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Liam O’Callaghan


Autogrow calls for census input

A census of the world’s controlled environment agriculture growers has been launched to create a better understanding of the industry

Autogrow calls for census input

Darryn Keiller, chief executive of Autogrow

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The scale and nature of the Controlled Environment Agriculture (CEA) industry is set to be documented in a new global census.

Global automation specialist Autogrow has partnered with New York-based Agritecture Consulting to run the census. They are appealing to growers to take part to better determine the roadblocks preventing the industry from accelerating.

The census will include greenhouses, vertical farms, indoor rooms and hoop or tunnel houses.

Both companies believe a great deal of CEA activity is not well documented, with data being fragmented and often unreliable, making it difficult to provide support or solutions on a larger scale. 

Henry Gordon-Smith, founder of Agritecture Consulting said, “We do a lot of work with city leaders around the world and the conversations are about how the infrastructure needs to be in place in order to use new technology, drive costs down and operate sustainably.”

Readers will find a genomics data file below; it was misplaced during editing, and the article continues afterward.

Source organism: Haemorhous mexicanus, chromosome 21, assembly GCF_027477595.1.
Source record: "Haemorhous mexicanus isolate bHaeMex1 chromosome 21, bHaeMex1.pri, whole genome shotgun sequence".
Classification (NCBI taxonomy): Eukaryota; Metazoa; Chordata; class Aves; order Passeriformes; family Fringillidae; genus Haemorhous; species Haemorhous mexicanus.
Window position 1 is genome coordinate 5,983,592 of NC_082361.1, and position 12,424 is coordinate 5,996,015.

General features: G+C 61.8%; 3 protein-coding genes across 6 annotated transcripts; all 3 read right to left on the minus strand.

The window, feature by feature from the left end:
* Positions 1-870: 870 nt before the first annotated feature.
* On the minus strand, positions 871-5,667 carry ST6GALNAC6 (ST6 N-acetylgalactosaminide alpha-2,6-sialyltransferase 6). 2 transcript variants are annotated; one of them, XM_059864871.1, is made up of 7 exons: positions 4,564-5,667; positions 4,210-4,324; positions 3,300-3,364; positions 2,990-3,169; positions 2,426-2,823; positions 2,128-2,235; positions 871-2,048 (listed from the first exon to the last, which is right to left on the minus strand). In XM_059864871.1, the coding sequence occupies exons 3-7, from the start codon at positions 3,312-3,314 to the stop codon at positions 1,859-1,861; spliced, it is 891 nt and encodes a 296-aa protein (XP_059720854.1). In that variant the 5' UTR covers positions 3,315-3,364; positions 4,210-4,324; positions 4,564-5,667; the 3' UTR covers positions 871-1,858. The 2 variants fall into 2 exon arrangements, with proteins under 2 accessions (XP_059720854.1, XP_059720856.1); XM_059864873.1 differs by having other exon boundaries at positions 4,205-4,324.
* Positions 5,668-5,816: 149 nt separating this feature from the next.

“Through the census we hope to highlight who is growing, what they’re growing, where they are growing and what they need to take it to the next level.”

One of the biggest known roadblocks to adoption of new technology today is internet connection on the farm according to Darryn Keiller, chief executive of Autogrow. Without connectivity growers are unable to join the growing trend of cloud-based software and remote access. 

“We need to understand whether growers are ready for innovation, and if they aren’t, how we can get them there,” Keiller said.

“New crop production technologies are heavily reliant on growers having multi-modal internet to the farm and commercial grade onsite network infrastructure. If this isn’t addressed, and supported at a government level, then we will see an ever widening ‘digital divide’ at the farm level.”

“All the best technology in the world is of no use if it can’t be connected to the farm.”

Additionally, the companies hope the census will record best practice solutions to share across the industry.

“There are some amazing growers around the world who are using creative solutions for things like water usage, labour shortages, energy consumption or improved marketing activities using social media,” Gordon-Smith said.

“We want to capture that and share to the wider community. Only by banding together can we hope to push our industry forward in a positive way.”

The census will run until 15 July with a report on the findings published in September. All submissions are confidential and only anonymized data will be reported.


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